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Food & Drinks

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Swoon List: 5 Things We Adore Right Now

1.    Fin & Shellfish Stew in a spicy Pernod broth at The Oceanaire Seafood Room (30 S. Meridian St., 317-955-2277).

2.    The banana-and-Nutella crepe at Petite Chou (823 W. Westfield Blvd., 317-259-0765).

3.    Eddie Merlot’s (3645 E. 96th St., 317-846-8303) Trio of Medallions—a mini steak flight of four-ounce filets. One has a bubbled crown of bacon and Gorgonzola, the second an elaborate Oscar treatment, and the third a mild peppercorn sauce.

4.    The Vietnamese beef bun at the recently expanded Egg Roll #1 (4576 S. Emerson Ave., 317-787-2225). A deep bowl of cold vermicelli noodles is layered with fresh greens, veggies, sprouts, and strips of caramelized meat topped with crushed peanuts and the most delicate fried egg roll hacked into bite-sized pieces. Addictive.

5.    Extra chunky potato soup at Kitley Inn (825 S. Kitley Ave., 317-357-3160).

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NEW IN TOWN: Ali Baba's Cafe

Ali Baba’s Cafe is now up and running in the northwest corner of the Block Building just off Market Street. The cozy little Greek and Mediterranean restaurant serves a bit of everything, from all-American french fries to falafel, and includes a discounted Express Lunch Combo menu from 10:30 a.m. to 2:30 p.m. We stopped in just past the lunch hour (rats!) and gobbled up a large order of hummus topped with ground lamb and pine nuts, served with steaming hot pita bread on the side. Large orders of shawarma sandwiches came with grilled and marinated chicken or beef on two round pitas and a choice of taziki or tahini sauce, or sour cream. Dessert was a delectably sweet order of baklava.

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NEW IN TOWN: Pho Asian Grill

We had to fight through the traffic on US 36 west of I-465, but once we got to Avon, we were impressed that there are a growing number of independent, international eateries, not just chain restaurants in strip malls. The newest player is actually a remake of the former Green Leaf Vietnamese restaurant, which is now called Pho Asian Grill (10240 East US Highway 36, 271-7999). True to its name, this cozy, shotgun eatery with seating for only around 30 people offers Vietnamese standards such as the iconic spiced soup pho. We tried one with rare beef that had a good depth of flavor and the usual accompaniments of sprouts, basil, mint, jalapenos, and lime. But the restaurant also offers a small selection of entrees that span Asia, such as Chinese stir-fries, Korean barbecued ribs, even the Japanese fritter tonkatsu. Spring rolls, both fried and fresh, came with flavorful dipping sauces, a peanut version and a rice vinegar dressing, and cream cheese rangoons seemed a bit more homemade than some, if without much (or any?) crab. “Shaken” beef was perhaps the hit of the evening, with surprisingly tender beef the menu suggested was filet in a rich soy-based gravy with a nice kick of chiles. Lemongrass chicken was a bit more timid but did have an aromatic undertone of ginger and garlic. We might not trade our favorite pan-Asian takeouts inside of I-465, but if we’ve got a reason to travel west of town, we know we can find some freshly made Asian favorites amid the franchises.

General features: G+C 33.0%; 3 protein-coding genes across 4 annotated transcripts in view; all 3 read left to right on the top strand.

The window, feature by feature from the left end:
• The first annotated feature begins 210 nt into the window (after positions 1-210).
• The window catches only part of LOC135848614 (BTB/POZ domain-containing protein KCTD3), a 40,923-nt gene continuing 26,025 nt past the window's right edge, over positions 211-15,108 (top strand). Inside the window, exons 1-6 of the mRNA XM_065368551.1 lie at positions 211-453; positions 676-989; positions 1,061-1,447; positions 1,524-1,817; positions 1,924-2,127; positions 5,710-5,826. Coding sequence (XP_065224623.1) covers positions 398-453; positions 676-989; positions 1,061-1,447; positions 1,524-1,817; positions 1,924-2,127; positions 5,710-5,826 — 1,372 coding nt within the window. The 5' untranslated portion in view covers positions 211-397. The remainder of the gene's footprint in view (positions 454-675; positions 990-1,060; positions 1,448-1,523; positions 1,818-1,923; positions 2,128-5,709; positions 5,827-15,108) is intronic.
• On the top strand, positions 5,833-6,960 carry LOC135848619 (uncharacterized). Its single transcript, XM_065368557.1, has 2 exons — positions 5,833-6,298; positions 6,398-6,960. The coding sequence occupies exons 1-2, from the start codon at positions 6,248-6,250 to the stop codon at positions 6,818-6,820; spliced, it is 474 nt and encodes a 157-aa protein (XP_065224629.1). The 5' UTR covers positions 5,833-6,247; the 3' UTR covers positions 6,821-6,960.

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Swoon List: 5 Things We Adore Right Now

The Red Velvet cupcake from Parcha Sweets (2101 Broad Ripple Ave., 317-254-2000). The One-Eyed Jack at The Libertine Liquor Bar (38 E. Washington St., 317-631-3333). A familiar crusty egg-in-the-hole taken up a notch with the addition of garlic confit and fig jam. Mate’s Mozzarella at

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Getting Warmer

If you’re a little worn out on the autumn-themed drinks at your favorite corporate coffee store, there are five perfect-for-fall concoctions brewing at the South Bend Chocolate Company on Monument Circle that we can’t get enough of. Don’t let the Halloween-y names fool you—these drinks are for the big kids, too!

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COMING SOON: Bu Da Lounge

If Sensu (225 S. Meridian St., 317-536-0036), and The Libertine Liquor Bar (38 E. Washington St., 317-631-3333) taught us anything about downtown’s eating-and-drinking habits, it was that we are nowhere near our saturation point for attractive spots to comfortably sip cocktails and people-watch. Brothers Binh and Steven Phan, co-owners of Mass Ave’s teeny lucky-red Bu Da Lounge (429 Massachusetts Ave., 317-602-3643) are tapping into the game. By Nov. 11, they hope to be in their new 5,000-square-foot space on East Market Street.